"My experience is that women in our culture are harder on other women. They are more willing to accept a man's shortcomings, and not a woman's, and our women are extremely judgmental of other women, especially if the other women looks nicer than them. We just need to be more supportive of other women and examine our own lives," Laura Butler, human resource consultant, said.

Further, 91 per cent of Americans surveyed in a year 2000 Gallup Poll said men and women deserve to be treated as equal, but sadly, 54 per cent of women surveyed prefer a male boss. The Gallup polls findings also found that women bosses are more moody and unpredictable and are either in extremely high or extremely low moods.

In the poll, one employee surveyed said he doesn't 'know what to expect from day to day or hour to hour, and his female boss will praise him one minute, and castigate him the next'.

Another factor to consider is one that intersects with one of the major issues facing the continuation of the women's movement, drum roll please, the widening class gap. The new phenomenon of 'capital feminism' ­ a marriage of corporate capitalism and the post-feminist culture of the formerly oppressed becoming the oppressor ­- has also appeared.

Women's styles do naturally vary from men's, but is it a matter of having to prove yourself, or are women really on a power trip? A lot of employees will say that the managers in the office are on a power trip, and maintain that in most circumstances this is true.

"Not so," says Ms. Butler "I don't believe it is a matter of women wielding power like men. A woman is just doing the best that she can do, and she faces incredible pressures when she's trying to excel in a new area. It is sometimes harder for women to complete a task in an area dominated by men but things are changing," she said.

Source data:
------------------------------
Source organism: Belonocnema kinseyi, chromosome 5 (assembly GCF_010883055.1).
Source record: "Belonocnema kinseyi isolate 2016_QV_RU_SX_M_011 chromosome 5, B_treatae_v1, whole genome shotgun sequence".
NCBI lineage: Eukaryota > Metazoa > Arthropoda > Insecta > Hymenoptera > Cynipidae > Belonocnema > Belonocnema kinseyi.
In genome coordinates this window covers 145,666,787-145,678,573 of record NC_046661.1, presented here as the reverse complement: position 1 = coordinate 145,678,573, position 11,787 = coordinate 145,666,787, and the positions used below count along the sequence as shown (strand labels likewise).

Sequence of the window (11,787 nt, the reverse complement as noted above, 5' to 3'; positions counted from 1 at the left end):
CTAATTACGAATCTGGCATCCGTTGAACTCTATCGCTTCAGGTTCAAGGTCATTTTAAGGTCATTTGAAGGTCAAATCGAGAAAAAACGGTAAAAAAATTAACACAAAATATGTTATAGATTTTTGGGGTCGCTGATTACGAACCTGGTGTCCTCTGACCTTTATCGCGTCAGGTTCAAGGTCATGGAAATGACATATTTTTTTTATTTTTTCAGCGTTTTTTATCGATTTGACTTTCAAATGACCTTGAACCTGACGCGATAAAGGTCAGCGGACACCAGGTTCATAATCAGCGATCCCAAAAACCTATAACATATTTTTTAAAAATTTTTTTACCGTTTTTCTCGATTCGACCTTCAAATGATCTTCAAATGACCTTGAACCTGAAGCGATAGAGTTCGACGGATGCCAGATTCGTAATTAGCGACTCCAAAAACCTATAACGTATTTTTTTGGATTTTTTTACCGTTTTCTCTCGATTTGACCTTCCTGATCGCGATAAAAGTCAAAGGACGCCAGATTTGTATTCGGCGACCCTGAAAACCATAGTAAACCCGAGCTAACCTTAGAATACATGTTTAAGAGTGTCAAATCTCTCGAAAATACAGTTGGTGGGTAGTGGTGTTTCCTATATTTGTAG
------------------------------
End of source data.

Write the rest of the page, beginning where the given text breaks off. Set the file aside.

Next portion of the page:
What role does sexuality play in the belief that females prefer male bosses?

My theory on the whole thing is that women feel they can get what they want from men more easily than they could a woman. Women are naturally more competitive with other women. They compete with them for sexual attention, men, and economic benefits.

Plus, you can never undermine the age-old predisposition women have towards flirting, which even though it's usually subconscious, remains historically one of the few natural powers women have felt empowered to display.

Commented 28-year-old secretary, Jacqueline McMorris: "You can get more favours from a male boss. If a male boss realises you're using your sexuality at work, he may play along with it. And even if they pretend they don't know you're doing it, they still tend to respond positively. It's a definite win-win situation. Just wear a short skirt, twirl your hair a lot, be slick and you'll be surprised what you can get away with."

But Ms. Butler contends that "women wouldn't do that unless the male sent a message that she could get away with it."

"I would much rather have a female boss than a perverted male boss any day," she quipped.

Many will say women make better bosses, but the truth is that both men and women have their weak and strong points. The executive has predominately been male for many years, but companies are starting to see the positive affects women have on a workplace. It is largely conceded that women often have a leadership style that can connect with, motivate and inspire employees.


Read 1886 times Last modified on Wednesday, 25 August 2010 03:19